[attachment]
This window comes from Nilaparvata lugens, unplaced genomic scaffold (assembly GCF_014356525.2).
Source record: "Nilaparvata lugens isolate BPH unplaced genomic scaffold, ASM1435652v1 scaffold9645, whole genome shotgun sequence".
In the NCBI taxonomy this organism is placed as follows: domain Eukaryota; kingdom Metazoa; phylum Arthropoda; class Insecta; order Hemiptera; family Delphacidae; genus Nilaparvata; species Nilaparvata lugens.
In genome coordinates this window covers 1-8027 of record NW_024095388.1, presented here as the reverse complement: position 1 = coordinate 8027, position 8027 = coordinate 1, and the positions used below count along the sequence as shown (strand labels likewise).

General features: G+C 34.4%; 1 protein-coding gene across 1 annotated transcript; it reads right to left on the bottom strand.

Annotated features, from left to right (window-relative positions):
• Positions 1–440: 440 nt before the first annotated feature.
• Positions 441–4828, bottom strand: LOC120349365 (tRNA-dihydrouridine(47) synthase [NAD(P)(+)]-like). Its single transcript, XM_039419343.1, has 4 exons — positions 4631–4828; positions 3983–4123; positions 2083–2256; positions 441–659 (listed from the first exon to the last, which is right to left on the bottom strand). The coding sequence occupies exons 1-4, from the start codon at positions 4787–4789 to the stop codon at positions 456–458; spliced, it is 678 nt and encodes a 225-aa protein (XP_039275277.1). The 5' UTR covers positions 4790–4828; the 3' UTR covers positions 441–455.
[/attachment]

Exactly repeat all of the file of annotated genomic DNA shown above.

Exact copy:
This window comes from Nilaparvata lugens, unplaced genomic scaffold (assembly GCF_014356525.2).
Source record: "Nilaparvata lugens isolate BPH unplaced genomic scaffold, ASM1435652v1 scaffold9645, whole genome shotgun sequence".
In the NCBI taxonomy this organism is placed as follows: domain Eukaryota; kingdom Metazoa; phylum Arthropoda; class Insecta; order Hemiptera; family Delphacidae; genus Nilaparvata; species Nilaparvata lugens.
In genome coordinates this window covers 1-8027 of record NW_024095388.1, presented here as the reverse complement: position 1 = coordinate 8027, position 8027 = coordinate 1, and the positions used below count along the sequence as shown (strand labels likewise).

General features: G+C 34.4%; 1 protein-coding gene across 1 annotated transcript; it reads right to left on the bottom strand.

Annotated features, from left to right (window-relative positions):
• Positions 1–440: 440 nt before the first annotated feature.
• Positions 441–4828, bottom strand: LOC120349365 (tRNA-dihydrouridine(47) synthase [NAD(P)(+)]-like). Its single transcript, XM_039419343.1, has 4 exons — positions 4631–4828; positions 3983–4123; positions 2083–2256; positions 441–659 (listed from the first exon to the last, which is right to left on the bottom strand). The coding sequence occupies exons 1-4, from the start codon at positions 4787–4789 to the stop codon at positions 456–458; spliced, it is 678 nt and encodes a 225-aa protein (XP_039275277.1). The 5' UTR covers positions 4790–4828; the 3' UTR covers positions 441–455.